At an evening bash I went to the other week, the after-dinner speaker was Philip Blond of the think-tank Demos. He was so good that I waved away the banofee pie. Superstardom surely awaits.
So what’s Philip Blond all about? Well, he is the catchingly titled 'Red Tory'. With compelling confidence, Blond lambasts not only Brownite statism (which we all expected) but also rampant individualism, materialism and monopoly capitalism (which, frankly, we didn’t). Both left and right get it in the neck.
As a third-sector person, a lot of what Blond said resonated. He argued that the `vertical lines’ between citizen and state have, over time, rubbed out the `horizontal’ ones which bind us together as a society. Where once we looked to each other, we now look to the state.
Or, alternatively, we seek personal liberation in possessions, easy sex or a kind detached `self-realisation’.
To support his case, Blond cited studies showing that the least cohesive communities of 35 years ago were more cohesive than the strongest ones of today. Think about that.
As he was speaking I thought about the pre-1945 world of mill-town Lancashire that my grandparents used to tell me about. The Co-op. The club. The penny insurance for the doctor. The immense pride in self-reliance.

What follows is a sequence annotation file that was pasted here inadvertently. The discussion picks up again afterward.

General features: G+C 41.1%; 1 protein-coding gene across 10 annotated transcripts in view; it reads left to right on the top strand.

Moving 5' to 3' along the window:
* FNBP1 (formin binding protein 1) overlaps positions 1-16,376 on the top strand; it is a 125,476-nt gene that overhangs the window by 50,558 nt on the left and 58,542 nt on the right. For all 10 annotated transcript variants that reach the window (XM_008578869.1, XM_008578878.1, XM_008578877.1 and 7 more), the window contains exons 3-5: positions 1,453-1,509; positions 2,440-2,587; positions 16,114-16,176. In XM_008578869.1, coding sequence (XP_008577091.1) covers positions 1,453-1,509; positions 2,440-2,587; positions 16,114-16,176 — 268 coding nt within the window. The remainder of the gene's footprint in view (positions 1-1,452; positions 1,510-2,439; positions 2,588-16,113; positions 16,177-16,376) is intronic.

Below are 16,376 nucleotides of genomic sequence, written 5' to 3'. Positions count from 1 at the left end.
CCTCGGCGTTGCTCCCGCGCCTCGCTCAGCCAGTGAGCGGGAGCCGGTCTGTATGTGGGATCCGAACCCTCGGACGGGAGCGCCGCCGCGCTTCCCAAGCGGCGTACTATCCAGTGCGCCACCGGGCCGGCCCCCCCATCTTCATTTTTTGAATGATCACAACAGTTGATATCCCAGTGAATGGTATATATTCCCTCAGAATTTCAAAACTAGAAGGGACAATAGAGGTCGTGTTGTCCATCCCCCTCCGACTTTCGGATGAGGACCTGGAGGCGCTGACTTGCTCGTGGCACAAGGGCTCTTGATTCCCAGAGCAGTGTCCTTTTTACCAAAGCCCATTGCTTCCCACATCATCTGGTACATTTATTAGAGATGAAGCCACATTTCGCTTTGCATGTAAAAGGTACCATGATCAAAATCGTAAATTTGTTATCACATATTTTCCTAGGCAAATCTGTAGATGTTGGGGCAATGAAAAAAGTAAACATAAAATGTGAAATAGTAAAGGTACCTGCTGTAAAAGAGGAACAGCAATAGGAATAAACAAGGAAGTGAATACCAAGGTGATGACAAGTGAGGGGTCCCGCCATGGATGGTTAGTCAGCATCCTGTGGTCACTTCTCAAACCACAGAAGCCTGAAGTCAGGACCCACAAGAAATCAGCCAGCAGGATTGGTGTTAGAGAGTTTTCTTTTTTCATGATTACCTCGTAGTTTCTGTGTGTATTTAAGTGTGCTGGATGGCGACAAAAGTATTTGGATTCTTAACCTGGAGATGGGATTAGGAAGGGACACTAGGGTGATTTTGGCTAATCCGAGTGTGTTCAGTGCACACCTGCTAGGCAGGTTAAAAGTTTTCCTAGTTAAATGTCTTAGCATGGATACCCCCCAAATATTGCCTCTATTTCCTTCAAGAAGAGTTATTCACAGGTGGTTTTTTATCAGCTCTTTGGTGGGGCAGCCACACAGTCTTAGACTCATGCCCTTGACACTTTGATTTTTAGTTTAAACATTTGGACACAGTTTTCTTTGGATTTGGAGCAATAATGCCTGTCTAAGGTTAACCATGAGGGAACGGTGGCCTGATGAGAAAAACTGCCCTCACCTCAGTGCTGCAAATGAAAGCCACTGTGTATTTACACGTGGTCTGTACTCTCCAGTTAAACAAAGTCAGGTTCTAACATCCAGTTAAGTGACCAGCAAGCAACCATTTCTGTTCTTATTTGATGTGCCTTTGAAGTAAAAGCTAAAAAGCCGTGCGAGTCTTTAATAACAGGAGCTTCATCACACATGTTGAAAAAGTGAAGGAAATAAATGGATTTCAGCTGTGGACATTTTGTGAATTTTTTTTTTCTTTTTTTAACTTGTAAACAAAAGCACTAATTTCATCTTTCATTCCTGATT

My grandparents contrasted this lost world to the isolation, fear and humiliation they felt in old age.
I found myself attracted to a lot of what Blond had to say. We do need to regenerate the kind of social capital and community cohesion which many of us so crave. On which the health of society and our organizational missions depend.
And the public sector has, I agree, diminished our society rather than formed its highest expression, particularly in the last 12 years. It now feels less about public service than public servants.
Does this make me a Red Tory too? Probably not. I wasn’t entirely sure that Red Toryism is actually, when you strip it down, actually much more than Wet Toryism. There was one other big question. Can we, in 2009, push the toothpaste back in the tube and return to the more mutual world of my grandparents?
I say not. The atomization of society today is a product of a host of unstoppable technological and social economic factors – not all of them bad. Give me my life over that of my grandparents, any day.
Finally I am not sure I buy Blond's theory that our society is actually broken, though I see his point. Few places in the world, outside the UK, have struck such a sensible balance between individual self-determination and powerful bonds of care and obligation between its citizens. Bonds expressed most powerfully indeed in our own third sector.